“The purpose of sentencing the defendant in accordance with the Sentencing Act 2016 includes holding him accountable for the new dishonesty and the effect it has had on his immediate and the wider community."  

“It is also to denounce the defendant’s conduct and to send a strong and clear message to the defendant and to the public at large about this sort of behaviour.” 

Justice Vui noted Levaea’s poor record as per the victim impact report filed by the Alii and Faipule of your village and that he was punished by the village.  

According to Justice Vui, the defendant chose to defend these charges.  

“There was no basis for his denials as noted in the court’s decision. The prosecution evidence was ‘overwhelming, consistent and persuasive’. 

“There is very little in your favour in mitigation Fofogamua. 

“Your ability as an orator is undoubted.  I have heard you speak many times. 

“You possess a gift not given to many people. 

“Your prowess in sporting events, in particular, boxing is also commendable.  

“But none of these are mitigating factors for the purposes of sentencing. 

“Your counsel has also tried to argue that the offending amounts to you trying to obtain a matai title without the usual “saogamea”.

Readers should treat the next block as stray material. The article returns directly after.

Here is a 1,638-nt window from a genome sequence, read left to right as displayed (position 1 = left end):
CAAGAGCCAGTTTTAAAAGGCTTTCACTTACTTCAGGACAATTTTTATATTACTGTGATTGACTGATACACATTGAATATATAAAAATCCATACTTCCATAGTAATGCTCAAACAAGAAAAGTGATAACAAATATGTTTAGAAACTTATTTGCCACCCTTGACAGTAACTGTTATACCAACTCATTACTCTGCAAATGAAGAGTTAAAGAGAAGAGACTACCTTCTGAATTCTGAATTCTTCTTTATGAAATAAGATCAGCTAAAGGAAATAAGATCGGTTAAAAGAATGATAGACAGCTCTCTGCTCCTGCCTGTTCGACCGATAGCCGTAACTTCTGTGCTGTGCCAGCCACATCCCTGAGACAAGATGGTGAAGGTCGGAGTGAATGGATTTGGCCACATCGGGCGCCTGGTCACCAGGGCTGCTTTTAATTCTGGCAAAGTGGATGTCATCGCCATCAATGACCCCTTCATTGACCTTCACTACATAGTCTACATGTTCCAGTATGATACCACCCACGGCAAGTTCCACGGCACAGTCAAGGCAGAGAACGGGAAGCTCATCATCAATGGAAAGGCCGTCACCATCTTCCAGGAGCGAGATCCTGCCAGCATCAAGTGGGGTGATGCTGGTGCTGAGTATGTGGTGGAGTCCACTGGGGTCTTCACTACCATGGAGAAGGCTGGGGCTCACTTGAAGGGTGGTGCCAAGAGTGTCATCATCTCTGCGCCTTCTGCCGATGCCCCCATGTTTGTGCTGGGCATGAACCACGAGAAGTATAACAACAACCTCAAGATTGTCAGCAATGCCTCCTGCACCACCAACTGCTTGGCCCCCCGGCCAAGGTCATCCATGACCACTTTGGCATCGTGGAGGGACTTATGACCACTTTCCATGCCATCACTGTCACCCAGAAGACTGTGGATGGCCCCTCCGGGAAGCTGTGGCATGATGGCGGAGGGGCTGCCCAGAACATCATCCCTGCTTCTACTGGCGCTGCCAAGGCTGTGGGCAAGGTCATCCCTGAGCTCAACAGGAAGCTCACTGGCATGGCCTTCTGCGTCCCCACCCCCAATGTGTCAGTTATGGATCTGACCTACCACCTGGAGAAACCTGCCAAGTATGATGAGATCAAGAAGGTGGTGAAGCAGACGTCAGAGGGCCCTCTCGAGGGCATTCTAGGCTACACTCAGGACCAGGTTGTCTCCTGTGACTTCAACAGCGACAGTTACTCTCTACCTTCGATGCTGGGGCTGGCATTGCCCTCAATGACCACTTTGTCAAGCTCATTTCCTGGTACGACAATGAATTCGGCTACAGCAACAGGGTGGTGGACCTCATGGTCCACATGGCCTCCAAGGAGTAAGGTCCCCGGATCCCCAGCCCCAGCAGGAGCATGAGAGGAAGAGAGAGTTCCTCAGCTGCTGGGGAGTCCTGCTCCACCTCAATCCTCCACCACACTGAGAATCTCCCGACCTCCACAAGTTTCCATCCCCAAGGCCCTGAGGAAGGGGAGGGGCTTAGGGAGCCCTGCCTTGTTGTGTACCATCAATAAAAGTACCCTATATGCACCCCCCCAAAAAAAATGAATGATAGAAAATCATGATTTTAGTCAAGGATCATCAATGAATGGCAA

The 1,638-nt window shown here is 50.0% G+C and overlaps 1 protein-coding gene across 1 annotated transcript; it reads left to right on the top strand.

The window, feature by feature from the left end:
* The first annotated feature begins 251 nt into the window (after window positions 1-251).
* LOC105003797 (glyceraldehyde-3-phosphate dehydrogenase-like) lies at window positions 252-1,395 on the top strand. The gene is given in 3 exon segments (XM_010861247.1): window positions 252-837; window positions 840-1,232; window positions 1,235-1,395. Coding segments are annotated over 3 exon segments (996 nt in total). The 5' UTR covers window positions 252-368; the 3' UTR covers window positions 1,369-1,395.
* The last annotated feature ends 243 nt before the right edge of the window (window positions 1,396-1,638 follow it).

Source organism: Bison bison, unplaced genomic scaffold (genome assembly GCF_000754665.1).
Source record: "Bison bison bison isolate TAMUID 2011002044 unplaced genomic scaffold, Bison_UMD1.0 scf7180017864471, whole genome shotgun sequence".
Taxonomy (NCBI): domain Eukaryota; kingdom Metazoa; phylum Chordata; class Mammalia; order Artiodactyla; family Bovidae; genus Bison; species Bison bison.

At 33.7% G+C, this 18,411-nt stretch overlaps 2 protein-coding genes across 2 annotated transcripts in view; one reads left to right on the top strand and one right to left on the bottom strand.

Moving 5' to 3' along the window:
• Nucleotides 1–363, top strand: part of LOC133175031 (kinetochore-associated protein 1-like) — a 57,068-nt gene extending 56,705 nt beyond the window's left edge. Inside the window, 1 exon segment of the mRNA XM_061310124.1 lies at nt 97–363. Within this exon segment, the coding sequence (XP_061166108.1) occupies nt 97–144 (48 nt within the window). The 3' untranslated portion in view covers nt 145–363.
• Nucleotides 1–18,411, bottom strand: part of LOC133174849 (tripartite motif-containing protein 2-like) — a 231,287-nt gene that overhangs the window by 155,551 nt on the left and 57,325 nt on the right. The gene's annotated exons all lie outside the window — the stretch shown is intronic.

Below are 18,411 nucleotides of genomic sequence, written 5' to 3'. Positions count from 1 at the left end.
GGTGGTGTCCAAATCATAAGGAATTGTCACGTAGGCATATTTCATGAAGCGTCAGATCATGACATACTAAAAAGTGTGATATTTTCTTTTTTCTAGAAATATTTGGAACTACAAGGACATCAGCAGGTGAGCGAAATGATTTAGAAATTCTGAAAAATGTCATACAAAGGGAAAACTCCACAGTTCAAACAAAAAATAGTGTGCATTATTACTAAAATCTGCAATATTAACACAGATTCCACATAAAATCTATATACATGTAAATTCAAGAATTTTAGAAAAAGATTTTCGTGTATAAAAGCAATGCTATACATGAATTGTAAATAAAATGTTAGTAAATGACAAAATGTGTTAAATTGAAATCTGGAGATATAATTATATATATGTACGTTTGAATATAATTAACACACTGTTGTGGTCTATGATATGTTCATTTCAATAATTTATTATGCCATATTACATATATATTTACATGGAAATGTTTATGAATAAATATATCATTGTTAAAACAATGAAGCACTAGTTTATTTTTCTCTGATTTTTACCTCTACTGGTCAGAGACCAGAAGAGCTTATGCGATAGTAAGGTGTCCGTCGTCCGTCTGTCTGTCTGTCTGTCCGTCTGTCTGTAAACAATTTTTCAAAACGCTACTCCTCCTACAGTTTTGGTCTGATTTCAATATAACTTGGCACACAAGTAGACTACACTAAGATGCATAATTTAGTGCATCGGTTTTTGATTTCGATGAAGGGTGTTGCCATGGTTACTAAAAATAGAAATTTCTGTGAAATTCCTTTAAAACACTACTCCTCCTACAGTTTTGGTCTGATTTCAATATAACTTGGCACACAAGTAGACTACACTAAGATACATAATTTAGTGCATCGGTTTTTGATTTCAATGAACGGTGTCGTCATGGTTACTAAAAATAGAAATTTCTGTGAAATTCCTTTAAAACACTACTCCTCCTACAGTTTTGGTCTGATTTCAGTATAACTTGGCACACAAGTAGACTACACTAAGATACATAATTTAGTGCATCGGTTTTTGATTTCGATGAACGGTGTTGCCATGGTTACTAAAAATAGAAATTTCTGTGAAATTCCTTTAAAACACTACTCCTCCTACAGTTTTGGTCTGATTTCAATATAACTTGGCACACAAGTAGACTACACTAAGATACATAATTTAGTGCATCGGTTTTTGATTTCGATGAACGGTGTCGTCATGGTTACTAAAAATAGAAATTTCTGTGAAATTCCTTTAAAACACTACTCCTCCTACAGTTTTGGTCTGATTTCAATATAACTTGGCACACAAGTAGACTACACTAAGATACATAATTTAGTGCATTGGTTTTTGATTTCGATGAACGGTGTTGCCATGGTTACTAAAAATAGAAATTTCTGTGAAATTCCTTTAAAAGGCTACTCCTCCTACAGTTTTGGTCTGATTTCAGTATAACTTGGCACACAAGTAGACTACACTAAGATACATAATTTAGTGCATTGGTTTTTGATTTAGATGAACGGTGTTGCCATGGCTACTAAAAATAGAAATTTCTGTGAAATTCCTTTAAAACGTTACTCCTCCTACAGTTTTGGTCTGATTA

“Unfortunately that argument is unconvincing.  The offending arises because you went further than that. 

“You deliberately falsified an official document and led people to believe that in fact you were on the relevant date bestowed this orator title. 

“That is where the criminality of the matter lies.” 

Justice Vui accepted that Lavea has a good record of service to your family and your church. “I acknowledge financial and other hardship will result to your wife and your dependents as a result of your imprisonment. 

“But those are consequences that you by your criminal conduct have brought upon your own family. No one is to blame for that except you. 

“Your family has become what I commonly refer to as ‘the innocent debris of your offending’.” 

On the charge of forgery of the saofai certificate, Lavea was convicted and sentenced to 18 months in prison. On the second charge of using a forged document convicted and sentenced to 12 months in prison, concurrent term.

© Samoa Observer 2016